Signal Integrity for Mesh Ground Planes in Flex PCBs
Ultra-high speeds on flex and rigid-flex boards are inevitable as these boards are finding greater use in advanced electronics. These systems also need ground layers for isolation, and for separating RF and digital references for wireless protocols. With high speeds and high frequencies comes the potential for signal integrity problems, many of which relate to the placement and geometry of the ground plane in a PCB.
A common method for providing a consistent 0 V reference in flex and rigid-flex boards is to use a hatched or meshed ground plane on the flex ribbon. This provides a large conductor that can still provide shielding over a broad frequency range while still allowing the flex ribbon to bend and fold without excess rigidity. However, signal integrity problems arise in two areas:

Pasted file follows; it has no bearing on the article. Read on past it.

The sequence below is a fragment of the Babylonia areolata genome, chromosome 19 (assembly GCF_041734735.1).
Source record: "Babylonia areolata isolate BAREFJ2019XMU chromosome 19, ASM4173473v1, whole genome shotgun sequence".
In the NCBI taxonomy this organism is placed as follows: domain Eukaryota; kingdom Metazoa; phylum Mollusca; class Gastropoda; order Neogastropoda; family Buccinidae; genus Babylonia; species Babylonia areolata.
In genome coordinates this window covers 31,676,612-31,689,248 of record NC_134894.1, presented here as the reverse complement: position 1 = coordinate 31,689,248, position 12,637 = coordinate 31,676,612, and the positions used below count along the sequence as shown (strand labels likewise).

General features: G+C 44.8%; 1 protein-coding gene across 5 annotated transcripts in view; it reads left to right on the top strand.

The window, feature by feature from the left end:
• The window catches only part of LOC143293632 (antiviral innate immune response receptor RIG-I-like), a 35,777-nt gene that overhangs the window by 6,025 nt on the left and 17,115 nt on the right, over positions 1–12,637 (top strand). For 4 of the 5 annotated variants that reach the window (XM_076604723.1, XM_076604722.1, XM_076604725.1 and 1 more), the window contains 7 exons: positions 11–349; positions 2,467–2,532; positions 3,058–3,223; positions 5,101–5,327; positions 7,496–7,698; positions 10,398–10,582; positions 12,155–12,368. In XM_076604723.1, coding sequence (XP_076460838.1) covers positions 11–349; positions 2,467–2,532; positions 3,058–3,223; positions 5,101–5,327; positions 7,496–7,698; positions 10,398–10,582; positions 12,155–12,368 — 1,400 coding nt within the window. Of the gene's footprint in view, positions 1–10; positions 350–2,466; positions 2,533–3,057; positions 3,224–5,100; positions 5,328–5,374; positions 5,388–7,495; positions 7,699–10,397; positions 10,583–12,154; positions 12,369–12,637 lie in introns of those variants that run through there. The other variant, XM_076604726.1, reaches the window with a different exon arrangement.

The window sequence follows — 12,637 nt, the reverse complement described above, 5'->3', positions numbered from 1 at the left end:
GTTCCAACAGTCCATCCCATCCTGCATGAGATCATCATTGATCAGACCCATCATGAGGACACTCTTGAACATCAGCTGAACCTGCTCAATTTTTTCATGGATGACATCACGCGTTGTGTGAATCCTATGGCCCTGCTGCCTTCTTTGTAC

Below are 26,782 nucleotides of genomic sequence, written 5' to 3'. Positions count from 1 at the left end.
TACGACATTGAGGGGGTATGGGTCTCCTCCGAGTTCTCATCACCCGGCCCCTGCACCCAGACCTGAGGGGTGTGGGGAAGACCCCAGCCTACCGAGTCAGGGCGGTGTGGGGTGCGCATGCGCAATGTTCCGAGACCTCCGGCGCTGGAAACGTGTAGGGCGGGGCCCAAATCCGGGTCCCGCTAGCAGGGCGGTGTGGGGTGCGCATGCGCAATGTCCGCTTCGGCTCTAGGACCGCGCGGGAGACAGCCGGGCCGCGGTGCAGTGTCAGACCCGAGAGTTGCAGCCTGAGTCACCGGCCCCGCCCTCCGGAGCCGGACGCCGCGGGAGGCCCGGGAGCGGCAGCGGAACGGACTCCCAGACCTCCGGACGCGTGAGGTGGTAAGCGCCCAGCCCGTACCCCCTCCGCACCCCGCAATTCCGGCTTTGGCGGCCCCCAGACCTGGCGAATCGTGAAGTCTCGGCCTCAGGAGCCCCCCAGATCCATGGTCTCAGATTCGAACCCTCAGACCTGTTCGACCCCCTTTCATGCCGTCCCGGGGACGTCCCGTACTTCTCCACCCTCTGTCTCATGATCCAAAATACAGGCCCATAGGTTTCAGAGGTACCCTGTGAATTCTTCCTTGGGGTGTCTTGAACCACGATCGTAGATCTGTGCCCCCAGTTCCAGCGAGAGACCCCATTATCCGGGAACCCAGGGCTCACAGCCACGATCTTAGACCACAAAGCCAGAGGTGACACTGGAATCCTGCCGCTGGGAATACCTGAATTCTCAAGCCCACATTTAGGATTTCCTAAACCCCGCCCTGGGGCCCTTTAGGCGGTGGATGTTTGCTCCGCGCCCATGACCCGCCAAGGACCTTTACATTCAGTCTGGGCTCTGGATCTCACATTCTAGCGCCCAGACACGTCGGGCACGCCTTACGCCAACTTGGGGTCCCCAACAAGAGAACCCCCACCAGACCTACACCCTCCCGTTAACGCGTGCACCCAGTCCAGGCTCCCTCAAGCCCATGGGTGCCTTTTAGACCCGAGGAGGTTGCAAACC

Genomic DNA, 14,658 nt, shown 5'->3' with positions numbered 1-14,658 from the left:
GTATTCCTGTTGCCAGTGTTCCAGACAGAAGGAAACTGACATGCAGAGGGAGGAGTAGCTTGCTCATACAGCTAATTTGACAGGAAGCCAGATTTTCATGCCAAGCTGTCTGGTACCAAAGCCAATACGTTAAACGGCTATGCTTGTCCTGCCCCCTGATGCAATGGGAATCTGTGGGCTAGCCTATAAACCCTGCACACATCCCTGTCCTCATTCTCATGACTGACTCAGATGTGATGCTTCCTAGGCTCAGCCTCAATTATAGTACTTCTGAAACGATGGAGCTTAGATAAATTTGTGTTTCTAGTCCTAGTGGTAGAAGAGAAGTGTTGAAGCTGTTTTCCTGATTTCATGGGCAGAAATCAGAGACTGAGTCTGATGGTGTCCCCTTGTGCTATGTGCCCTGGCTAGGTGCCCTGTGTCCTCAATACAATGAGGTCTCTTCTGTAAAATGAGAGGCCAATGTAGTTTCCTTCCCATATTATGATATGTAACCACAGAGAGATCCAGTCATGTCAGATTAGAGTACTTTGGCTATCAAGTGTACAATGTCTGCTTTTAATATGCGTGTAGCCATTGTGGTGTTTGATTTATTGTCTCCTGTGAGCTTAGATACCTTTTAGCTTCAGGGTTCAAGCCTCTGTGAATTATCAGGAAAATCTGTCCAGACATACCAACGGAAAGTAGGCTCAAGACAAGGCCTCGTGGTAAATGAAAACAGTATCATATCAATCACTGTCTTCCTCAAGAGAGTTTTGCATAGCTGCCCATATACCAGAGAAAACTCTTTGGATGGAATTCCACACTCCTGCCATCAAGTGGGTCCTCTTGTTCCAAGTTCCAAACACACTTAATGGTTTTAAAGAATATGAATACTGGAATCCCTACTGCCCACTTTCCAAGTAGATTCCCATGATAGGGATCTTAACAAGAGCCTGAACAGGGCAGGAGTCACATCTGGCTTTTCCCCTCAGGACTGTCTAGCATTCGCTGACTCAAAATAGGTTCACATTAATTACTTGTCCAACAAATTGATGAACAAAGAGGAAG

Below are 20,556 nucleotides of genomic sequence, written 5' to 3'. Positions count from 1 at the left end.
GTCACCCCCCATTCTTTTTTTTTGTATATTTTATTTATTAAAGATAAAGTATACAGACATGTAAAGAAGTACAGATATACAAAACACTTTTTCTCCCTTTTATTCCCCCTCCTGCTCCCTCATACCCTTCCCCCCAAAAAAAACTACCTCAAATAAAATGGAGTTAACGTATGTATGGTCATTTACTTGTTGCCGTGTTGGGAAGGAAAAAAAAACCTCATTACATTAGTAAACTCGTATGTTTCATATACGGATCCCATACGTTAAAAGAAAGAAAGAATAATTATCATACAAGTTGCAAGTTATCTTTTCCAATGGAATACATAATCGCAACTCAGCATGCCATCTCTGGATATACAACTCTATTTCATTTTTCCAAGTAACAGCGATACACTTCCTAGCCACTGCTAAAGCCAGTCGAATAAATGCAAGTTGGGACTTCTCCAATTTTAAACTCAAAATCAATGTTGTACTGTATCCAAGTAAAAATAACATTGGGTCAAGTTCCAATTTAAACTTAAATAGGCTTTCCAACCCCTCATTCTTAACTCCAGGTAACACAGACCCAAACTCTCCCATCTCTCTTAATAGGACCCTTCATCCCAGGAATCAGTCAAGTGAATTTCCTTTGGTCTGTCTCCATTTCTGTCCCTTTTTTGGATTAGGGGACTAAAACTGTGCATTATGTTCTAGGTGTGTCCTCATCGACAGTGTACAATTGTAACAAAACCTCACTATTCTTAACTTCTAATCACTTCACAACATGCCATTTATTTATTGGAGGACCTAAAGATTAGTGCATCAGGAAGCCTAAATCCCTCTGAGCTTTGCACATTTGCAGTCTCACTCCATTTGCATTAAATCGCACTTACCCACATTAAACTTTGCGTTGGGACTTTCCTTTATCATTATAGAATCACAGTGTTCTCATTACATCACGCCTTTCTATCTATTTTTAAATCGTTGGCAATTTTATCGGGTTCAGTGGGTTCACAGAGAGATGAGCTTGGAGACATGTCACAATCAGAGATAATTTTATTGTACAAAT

- Ensuring consistent trace impedance,
- Shielding and isolation, and
- Preventing fiber weave-like effects in the hatching structure.
In this article, we’ll look deeper at the signal integrity problems that come from hatched ground planes and what you can do about them.
Mesh Ground Plane Design
In the most basic sense, hatching works just like any other ground plane. It’s meant to provide a consistent reference so that a trace can be designed to have the desired impedance. Any of the common transmission line geometries (microstrip, stripline, or waveguides) can be placed in rigid-flex or flex PCBs with a meshed ground plane. Placing a hatched copper region on the surface layer of the flex ribbon provide nearly the same effects as solid copper at low frequencies.
The common configuration for stripline and microstrip routing on a flex ribbon with mesh ground planes is shown below.
This mesh structure can be used in rigid boards, but I’ve never seen this in practice nor have I had a client request it. Instead, the mesh pattern is used in flex/rigid-flex boards to balance the need for impedance control with the need for a reasonably flexible ribbon. Whether you’re designing the traces or the hatch pattern, follow best practices for static and dynamic flex ribbons and the IPC 2223 standards.